News in brief: China steps up news oversight; Intel patches flaw; Zuck pledges better moderation

Your daily round-up of some of the other stories in the news

China cracks down on news publishers

Online media platforms can only be managed by Communist-party approved staff under China’s latest move to tighten its grip on news, and news publishers will need a government licence, the BBC reported on Wednesday.

The rules, announced by the Cyberspace Administration of China, come into effect on June 1 and are part of President Xi Jinping’s move to tighten up on media regulation, and follows the announcement that China would publish its own state-approved version of Wikipedia.

Workers on news publications will also have to undergo officially approved training as part of the crackdown, and the rules apply very widely – to reporting and opinion pieces about politics, economics, military or diplomatic matters on blogs, websites, forums, search engines and all platforms that share and edit news, said Reuters.

Intel patches vulnerability

Intel has patched a vulnerability that has been lurking on many of its processors since 2010 that could have allowed an attacker to take control of the devices running on vulnerable networks.

Intel says the vulnerability doesn’t affect consumer devices – it’s found in Intel’s AMT, ISM and Small Business Technology firmware versions 6.x through to 11.6.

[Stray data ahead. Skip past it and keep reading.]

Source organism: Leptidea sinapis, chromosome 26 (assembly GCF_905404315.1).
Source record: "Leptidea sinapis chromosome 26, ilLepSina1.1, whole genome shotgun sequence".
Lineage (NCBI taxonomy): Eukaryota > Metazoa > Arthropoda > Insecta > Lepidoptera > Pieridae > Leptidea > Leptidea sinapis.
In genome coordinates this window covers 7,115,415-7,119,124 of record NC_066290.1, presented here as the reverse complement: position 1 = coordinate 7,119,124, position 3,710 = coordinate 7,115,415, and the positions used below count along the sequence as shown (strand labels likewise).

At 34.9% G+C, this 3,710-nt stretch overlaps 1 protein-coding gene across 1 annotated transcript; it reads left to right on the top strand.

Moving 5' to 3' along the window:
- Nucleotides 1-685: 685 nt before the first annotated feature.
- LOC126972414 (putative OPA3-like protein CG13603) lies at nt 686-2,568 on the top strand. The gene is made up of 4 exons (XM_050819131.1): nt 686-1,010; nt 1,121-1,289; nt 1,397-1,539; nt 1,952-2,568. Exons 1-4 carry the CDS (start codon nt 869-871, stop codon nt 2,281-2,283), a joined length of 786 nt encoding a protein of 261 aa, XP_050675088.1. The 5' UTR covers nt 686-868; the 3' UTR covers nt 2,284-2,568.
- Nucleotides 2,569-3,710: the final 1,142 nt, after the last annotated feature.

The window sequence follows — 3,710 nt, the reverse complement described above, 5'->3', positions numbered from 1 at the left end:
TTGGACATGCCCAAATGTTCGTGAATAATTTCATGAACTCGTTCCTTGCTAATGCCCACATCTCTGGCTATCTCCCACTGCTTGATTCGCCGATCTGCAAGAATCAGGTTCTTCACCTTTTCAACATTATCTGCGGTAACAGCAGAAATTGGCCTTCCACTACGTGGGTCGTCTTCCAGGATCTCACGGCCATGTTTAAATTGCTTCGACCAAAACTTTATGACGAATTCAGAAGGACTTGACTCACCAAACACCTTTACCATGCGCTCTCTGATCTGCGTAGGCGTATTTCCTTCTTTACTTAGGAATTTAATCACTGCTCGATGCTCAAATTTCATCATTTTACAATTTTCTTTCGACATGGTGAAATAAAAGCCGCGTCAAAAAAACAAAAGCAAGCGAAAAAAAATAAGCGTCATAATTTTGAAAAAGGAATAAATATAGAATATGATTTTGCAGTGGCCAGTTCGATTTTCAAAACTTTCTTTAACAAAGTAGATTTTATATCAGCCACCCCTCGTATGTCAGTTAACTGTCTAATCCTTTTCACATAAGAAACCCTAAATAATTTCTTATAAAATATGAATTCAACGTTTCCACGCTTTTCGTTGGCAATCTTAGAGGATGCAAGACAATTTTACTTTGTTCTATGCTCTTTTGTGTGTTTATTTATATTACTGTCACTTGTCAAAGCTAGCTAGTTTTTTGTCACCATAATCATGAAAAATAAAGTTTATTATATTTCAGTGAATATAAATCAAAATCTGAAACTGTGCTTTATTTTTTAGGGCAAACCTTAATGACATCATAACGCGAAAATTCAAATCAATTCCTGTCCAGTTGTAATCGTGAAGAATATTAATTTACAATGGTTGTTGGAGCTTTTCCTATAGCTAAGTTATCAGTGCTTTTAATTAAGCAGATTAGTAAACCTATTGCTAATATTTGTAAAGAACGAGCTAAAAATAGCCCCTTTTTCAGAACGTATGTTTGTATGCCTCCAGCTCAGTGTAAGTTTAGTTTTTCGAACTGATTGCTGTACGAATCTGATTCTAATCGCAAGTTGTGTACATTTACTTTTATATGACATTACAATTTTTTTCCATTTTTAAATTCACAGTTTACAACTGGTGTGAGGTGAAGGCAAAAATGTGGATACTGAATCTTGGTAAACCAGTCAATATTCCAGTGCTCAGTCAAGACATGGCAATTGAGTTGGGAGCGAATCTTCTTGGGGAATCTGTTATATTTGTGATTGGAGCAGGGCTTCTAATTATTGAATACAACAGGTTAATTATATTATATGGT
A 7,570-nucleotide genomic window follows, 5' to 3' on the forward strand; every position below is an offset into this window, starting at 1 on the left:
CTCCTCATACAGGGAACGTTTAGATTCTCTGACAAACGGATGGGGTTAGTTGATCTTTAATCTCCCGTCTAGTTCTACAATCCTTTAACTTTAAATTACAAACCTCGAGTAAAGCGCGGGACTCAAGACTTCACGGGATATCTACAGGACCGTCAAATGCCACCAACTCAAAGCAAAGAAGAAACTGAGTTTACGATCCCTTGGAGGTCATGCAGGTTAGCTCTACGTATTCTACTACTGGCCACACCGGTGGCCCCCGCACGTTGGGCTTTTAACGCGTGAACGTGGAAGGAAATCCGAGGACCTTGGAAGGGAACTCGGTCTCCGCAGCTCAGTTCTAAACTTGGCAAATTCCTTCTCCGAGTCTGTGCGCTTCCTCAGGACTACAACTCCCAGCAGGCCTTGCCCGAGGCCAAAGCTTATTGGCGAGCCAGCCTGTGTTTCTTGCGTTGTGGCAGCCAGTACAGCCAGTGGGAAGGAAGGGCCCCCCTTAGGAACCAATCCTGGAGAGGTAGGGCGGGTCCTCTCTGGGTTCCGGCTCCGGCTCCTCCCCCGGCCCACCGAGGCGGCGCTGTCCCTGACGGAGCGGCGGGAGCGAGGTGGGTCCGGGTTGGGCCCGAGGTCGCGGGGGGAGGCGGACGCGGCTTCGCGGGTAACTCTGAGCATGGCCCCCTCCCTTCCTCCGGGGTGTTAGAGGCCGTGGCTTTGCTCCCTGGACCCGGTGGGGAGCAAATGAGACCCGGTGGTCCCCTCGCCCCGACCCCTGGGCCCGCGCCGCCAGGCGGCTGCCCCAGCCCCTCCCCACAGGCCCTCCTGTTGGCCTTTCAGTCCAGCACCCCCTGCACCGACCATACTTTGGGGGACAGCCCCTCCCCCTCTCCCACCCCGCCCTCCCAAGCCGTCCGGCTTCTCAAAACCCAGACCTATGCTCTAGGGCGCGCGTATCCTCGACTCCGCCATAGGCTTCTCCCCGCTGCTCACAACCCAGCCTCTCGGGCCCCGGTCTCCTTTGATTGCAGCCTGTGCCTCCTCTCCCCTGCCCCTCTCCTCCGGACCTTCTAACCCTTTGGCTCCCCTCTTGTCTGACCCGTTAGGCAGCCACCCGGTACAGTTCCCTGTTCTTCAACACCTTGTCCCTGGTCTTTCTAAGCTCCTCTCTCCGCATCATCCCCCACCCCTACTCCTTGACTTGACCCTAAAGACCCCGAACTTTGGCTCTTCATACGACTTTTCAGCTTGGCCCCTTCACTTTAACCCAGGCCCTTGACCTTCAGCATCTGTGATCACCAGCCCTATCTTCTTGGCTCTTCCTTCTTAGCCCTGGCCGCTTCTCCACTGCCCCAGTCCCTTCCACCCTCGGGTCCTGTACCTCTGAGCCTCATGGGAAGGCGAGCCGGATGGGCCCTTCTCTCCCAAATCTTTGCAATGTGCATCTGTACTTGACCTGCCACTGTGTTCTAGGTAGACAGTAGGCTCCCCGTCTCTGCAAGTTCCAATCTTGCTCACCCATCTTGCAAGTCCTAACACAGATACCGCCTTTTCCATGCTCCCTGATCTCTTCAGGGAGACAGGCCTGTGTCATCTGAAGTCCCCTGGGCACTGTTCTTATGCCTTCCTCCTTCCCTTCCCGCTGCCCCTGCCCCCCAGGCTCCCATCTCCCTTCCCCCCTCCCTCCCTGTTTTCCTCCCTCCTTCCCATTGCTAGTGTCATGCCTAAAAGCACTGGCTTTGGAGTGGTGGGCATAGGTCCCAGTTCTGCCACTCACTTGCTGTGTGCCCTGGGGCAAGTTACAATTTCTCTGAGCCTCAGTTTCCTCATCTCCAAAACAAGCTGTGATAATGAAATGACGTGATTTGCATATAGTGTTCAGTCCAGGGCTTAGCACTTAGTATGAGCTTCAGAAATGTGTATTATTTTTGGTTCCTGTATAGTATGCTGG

An advisory from Intel includes the recommendation that if you’ve got an affected system, you should check with your system OEM for updated firmware.

Facebook to nearly double moderating team

Facebook is to hire 3,000 people around the world over the next year to review content in the wake of criticism after users had livestreamed incidents of rape and murder, its founder and chief executive Mark Zuckerberg pledged in a Facebook post on Wednesday.

The wave of hirings will nearly double Facebook’s 4,500-strong community operations team and the aim is to help Facebook respond more quickly to reports of hate speech and abusive behaviour.

Zuckerberg said: “We’ll keep working with local community groups and law enforcement who are in the best position to help someone if they need it – either because they’re about to harm themselves or because they’re in danger from someone else.”

Catch up with all of today’s stories on Naked Security